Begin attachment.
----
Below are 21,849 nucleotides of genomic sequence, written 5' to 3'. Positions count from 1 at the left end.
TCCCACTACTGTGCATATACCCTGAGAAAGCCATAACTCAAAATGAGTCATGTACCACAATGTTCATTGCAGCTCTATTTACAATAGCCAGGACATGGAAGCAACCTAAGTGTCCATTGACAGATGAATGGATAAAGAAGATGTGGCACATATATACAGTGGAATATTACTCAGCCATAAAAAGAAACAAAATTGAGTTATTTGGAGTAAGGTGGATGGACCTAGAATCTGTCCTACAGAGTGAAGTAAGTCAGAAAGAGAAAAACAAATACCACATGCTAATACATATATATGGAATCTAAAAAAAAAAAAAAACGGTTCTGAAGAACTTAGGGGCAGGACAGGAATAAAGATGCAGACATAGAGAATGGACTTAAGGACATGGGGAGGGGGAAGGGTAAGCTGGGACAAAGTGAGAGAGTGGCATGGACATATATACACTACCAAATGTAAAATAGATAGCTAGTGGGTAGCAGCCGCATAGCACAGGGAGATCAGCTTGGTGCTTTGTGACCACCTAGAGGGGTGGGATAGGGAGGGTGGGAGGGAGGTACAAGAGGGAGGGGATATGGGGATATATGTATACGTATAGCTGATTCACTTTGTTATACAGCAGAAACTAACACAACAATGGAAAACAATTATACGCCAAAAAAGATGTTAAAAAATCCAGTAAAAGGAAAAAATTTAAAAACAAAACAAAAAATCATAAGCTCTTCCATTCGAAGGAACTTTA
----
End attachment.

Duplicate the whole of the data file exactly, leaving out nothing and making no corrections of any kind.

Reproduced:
Below are 21,849 nucleotides of genomic sequence, written 5' to 3'. Positions count from 1 at the left end.
TCCCACTACTGTGCATATACCCTGAGAAAGCCATAACTCAAAATGAGTCATGTACCACAATGTTCATTGCAGCTCTATTTACAATAGCCAGGACATGGAAGCAACCTAAGTGTCCATTGACAGATGAATGGATAAAGAAGATGTGGCACATATATACAGTGGAATATTACTCAGCCATAAAAAGAAACAAAATTGAGTTATTTGGAGTAAGGTGGATGGACCTAGAATCTGTCCTACAGAGTGAAGTAAGTCAGAAAGAGAAAAACAAATACCACATGCTAATACATATATATGGAATCTAAAAAAAAAAAAAAACGGTTCTGAAGAACTTAGGGGCAGGACAGGAATAAAGATGCAGACATAGAGAATGGACTTAAGGACATGGGGAGGGGGAAGGGTAAGCTGGGACAAAGTGAGAGAGTGGCATGGACATATATACACTACCAAATGTAAAATAGATAGCTAGTGGGTAGCAGCCGCATAGCACAGGGAGATCAGCTTGGTGCTTTGTGACCACCTAGAGGGGTGGGATAGGGAGGGTGGGAGGGAGGTACAAGAGGGAGGGGATATGGGGATATATGTATACGTATAGCTGATTCACTTTGTTATACAGCAGAAACTAACACAACAATGGAAAACAATTATACGCCAAAAAAGATGTTAAAAAATCCAGTAAAAGGAAAAAATTTAAAAACAAAACAAAAAATCATAAGCTCTTCCATTCGAAGGAACTTTA